A Blinkered Policy By Kirsten Han Singapore has often been identified as " one of the most prominent defenders of capital punishment. The mandatory death penalty is applied to various crimes such as murder and firearms smuggling, but is most often used in relation to drug trafficking, as part of Singapore's tough drug policy and the Misuse of Drugs Act.
Section 44 provides that "The Minister may, by an order published in the Gazette" add, remove, or transfer drugs among the classes. The statute's penal provisions are severe by most nations' standards, providing for long terms of imprisonmentcaningand capital punishment.
The law creates a presumption of trafficking for certain threshold amounts, e. It also creates a presumption that a person possesses drugs if he possesses the keys to a premises containing the drugs, and that "Any person found in or escaping from any place or premises which is proved or presumed to be used for the purpose of smoking or administering a controlled drug shall, until the contrary is proved, be presumed to have been smoking or administering a controlled drug in that place or premises.
The law also allows officers to search premises and individuals, without a search warrantif he "reasonably suspects that there is to be found a controlled drug or article liable to seizure". Moreover, Section 31 allows officers to demand urinalysis of suspected drug offenders.Singapore’s continued reliance on mandatory death sentences, which violate international law, has meant that dozens of low level drug offenders have been sent to death row in recent years, Amnesty International said in a new report released today.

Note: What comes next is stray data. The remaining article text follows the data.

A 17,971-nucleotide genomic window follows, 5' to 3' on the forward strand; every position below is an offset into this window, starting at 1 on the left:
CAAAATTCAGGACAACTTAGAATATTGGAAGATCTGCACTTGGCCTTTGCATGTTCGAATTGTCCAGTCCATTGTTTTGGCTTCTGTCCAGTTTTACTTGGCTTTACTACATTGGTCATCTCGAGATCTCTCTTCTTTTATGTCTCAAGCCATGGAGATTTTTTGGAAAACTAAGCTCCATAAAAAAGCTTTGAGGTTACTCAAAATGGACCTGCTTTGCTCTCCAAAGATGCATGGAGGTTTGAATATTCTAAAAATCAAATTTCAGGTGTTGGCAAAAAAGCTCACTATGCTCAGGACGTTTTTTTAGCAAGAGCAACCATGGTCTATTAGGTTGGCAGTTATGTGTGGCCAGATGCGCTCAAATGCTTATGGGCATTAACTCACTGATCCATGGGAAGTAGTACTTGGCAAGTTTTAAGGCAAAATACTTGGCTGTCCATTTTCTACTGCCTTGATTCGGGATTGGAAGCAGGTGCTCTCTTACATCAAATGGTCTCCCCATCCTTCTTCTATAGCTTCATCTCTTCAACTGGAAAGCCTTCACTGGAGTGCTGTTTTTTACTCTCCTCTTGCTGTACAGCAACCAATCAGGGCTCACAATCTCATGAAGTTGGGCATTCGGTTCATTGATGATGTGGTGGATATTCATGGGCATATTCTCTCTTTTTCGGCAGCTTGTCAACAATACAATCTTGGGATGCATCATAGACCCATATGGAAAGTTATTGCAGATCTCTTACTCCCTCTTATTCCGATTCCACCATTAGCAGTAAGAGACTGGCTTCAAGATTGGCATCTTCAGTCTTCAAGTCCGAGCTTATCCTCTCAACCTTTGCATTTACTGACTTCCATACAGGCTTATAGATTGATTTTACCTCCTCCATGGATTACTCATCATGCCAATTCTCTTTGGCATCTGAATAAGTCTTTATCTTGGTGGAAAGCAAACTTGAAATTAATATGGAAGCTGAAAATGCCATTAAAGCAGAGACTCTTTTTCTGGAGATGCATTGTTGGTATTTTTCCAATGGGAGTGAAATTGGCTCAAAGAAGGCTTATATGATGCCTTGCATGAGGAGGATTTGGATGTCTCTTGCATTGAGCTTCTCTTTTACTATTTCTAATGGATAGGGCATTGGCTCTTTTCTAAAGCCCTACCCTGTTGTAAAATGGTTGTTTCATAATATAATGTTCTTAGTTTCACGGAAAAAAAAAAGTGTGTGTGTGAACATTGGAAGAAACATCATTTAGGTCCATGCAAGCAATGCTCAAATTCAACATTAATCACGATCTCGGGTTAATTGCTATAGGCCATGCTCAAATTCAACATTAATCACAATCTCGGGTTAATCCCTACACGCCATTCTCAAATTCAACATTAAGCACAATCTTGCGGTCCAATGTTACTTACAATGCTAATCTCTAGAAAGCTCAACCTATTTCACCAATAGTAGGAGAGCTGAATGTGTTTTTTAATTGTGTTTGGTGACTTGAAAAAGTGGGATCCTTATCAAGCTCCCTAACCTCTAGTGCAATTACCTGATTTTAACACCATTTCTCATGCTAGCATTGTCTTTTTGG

Cooperate or Die also reveals how death penalty. The Singapore government amended the mandatory death penalty law in For all but the most serious category of murder and certain cases of drug trafficking, the amended law allowed judges the discretion to choose between death and life imprisonment with caning, a vicious punishment in which the inmate is strapped down and whipped with a long rattan cane.
The Misuse of Drugs Act is a drug control law in Singapore classifying substances into three categories, Classes A, B, Persons caught with less than the Mandatory Death Penalty amounts of these controlled substances face penalties ranging from caning (up to 24 strokes) to life in prison.
For background on the death penalty in Singapore, see Amnesty International’s recent report Cooperate or die: Singapore’s flawed reforms to the mandatory death penalty.
Topics Asia and The Pacific.
US president Donald Trump is known to have some highly questionable tastes (in both food and policies), so when Axios reported that he’s in love with Singapore’s mandatory death penalty for drug trafficking, it should raise some eyebrows.
Singapore’s attorneys are generally thought to be of reasonably high quality, and top attorneys in Singapore are able to speak out against the mandatory death penalty, although there are reports that a recent book on the death penalty by Alan Shadrake has earned some backlash.